Contextualization. It’s a watchword in our society today. I think I was first officially introduced to it when I entered a program focused on intercultural studies, but the concept is one that we all catch on to early in life.
As infants and young children, we quickly learn the sorts of ways we can express ourselves with our parents or our siblings that will truly result in them understanding what we mean to communicate. We also learn that what translates to one parent or one sibling might not do so effectively with another. This is the heart of contextualization: learning about another person, in order to shape a message, so that the receiver can understand exactly what is meant by the sender.
When we are young, our efforts to communicate may often be based in purely selfish desires. But as we grow, we develop a sense of desiring to know and communicate effectively with another person because we want to know them! Our love for others and their needs begins to grow.
Communication for the Sake of Love
With those we share many common experiences with in life, the process is fairly easy. We have high context. We often don’t need to shape our messages very carefully because we have such a stock of shared background that communication and understanding comes effortlessly.
However, with people we do not have a lot in common with—called low context—the process of effectively communicating becomes more laborious and can be fraught with dangers and snares [insert your own miscommunication experience here]. In low context situations, to communicate as clearly as possible, we have to think carefully about the words we use, the expressions on our face, the gestures we employ, etc., and we need to know something about the receiver in order to communicate well.
As humans, God has made us to know and be known by others in love. Paul explains, “Owe nothing to anyone except to love one another; for he who loves his neighbor has fulfilled [the] law” (Rom 13:8). But more importantly, God has made us to know Him and be known by Him—to love Him and be loved by Him. John tells us, “Beloved, let us love one another, for love is from God; and everyone who loves is born of God and knows God. The one who does not love does not know God, for God is love” (1 John 4:7-8). We do this best by moving from low context to high context, with God and with others, through sending and receiving messages—which is communication. This means we have to get to know others and of crucial importance, to know God.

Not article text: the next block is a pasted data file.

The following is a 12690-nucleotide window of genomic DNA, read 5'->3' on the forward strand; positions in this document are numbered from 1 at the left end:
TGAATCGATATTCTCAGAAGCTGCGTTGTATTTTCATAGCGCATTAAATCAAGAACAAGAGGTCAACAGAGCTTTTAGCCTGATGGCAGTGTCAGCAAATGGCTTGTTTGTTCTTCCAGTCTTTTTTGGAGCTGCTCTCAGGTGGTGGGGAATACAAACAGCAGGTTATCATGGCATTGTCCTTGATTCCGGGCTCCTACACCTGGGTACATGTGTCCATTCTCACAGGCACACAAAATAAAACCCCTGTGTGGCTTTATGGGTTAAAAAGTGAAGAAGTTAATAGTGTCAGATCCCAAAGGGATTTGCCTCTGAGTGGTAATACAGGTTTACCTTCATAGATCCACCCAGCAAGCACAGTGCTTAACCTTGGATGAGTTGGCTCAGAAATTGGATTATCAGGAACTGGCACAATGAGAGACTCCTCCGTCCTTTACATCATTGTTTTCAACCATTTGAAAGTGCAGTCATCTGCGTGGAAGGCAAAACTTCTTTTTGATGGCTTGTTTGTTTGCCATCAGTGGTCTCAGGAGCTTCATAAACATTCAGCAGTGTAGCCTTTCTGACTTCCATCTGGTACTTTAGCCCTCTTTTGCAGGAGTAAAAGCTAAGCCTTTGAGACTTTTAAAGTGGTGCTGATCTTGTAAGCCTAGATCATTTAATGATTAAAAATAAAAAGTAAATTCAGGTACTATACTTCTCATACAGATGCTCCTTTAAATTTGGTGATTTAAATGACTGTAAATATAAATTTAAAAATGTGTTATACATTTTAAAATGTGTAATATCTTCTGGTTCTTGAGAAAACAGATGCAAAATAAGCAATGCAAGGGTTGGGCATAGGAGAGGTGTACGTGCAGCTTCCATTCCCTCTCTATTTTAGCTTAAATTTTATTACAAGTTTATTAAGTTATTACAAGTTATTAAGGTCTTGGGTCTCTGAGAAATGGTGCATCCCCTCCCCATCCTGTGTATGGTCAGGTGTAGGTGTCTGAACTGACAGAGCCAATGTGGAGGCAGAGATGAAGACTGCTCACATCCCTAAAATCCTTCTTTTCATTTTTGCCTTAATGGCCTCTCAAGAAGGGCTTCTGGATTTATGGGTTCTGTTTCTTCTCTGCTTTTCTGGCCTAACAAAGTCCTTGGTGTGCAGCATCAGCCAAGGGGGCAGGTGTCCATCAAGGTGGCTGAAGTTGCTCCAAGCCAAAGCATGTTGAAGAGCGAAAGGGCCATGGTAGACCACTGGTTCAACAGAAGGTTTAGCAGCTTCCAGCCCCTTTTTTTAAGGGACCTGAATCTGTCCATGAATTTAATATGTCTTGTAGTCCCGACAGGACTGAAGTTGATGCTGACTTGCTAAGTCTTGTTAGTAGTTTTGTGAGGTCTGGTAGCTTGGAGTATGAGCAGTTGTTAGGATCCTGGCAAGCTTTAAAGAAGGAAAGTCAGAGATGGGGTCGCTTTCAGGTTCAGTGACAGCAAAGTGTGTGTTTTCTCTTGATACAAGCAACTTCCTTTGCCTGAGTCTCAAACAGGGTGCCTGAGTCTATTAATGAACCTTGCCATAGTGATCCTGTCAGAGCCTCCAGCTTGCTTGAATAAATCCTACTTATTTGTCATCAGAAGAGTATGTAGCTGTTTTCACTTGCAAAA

The Incarnation: The Ultimate Contextualization
We can know God because He has revealed Himself to us in His written word, the Bible. As we seek to know Him through the Bible, we encounter Jesus—the only one who truly knows God (John 1:18, 6:46, Luke 10:22).
Jesus performed the ultimate act of contextualization; we call it incarnation. He became a human. John tells us, “And the Word [Jesus] became flesh, and dwelt among us, and we saw His glory, glory as of the only begotten from the Father, full of grace and truth” (John 1:14). Of course, simply being able to communicate with humans effectively was not the ultimate goal of Jesus’ incarnation. It was to restore us to relationship with God. He did this through taking our sins upon Himself, suffering death on a cross as the punishment due to us for those sins, rising again in life, and ascending back to heaven to sit at God’s right hand.
The key aspect of Jesus’ incarnation that I want to note here is the love for us that He expressed in His work. He became incarnate because He loves us (John 3:16-17). He took our sins upon Himself because He loves us (Rom 5:8-9). Rising from death and ascending back to the Father demonstrates His love for us because He has made the way for us to be with Him (John 14:2-3). Everything about Jesus’ act of contextualization is steeped in love, which suggests that our efforts to contextualize should also be founded in love. And as John told us above, “love is from God.”
Letting God’s Love Flow
When we seek to learn another person in order to communicate our message clearly, it should not be for selfish reasons, so that we might be understood or to ensure the outcome we want, like when we were children (1 Cor 13:11). Rather, it should be founded in love; to know and understand the other person as they are (1 Cor 13:12). So, with John I say: let us love. Let us love God so that His love will flow through us to others as we seek to know them and communicate with them in ways that will truly express the messages we intend.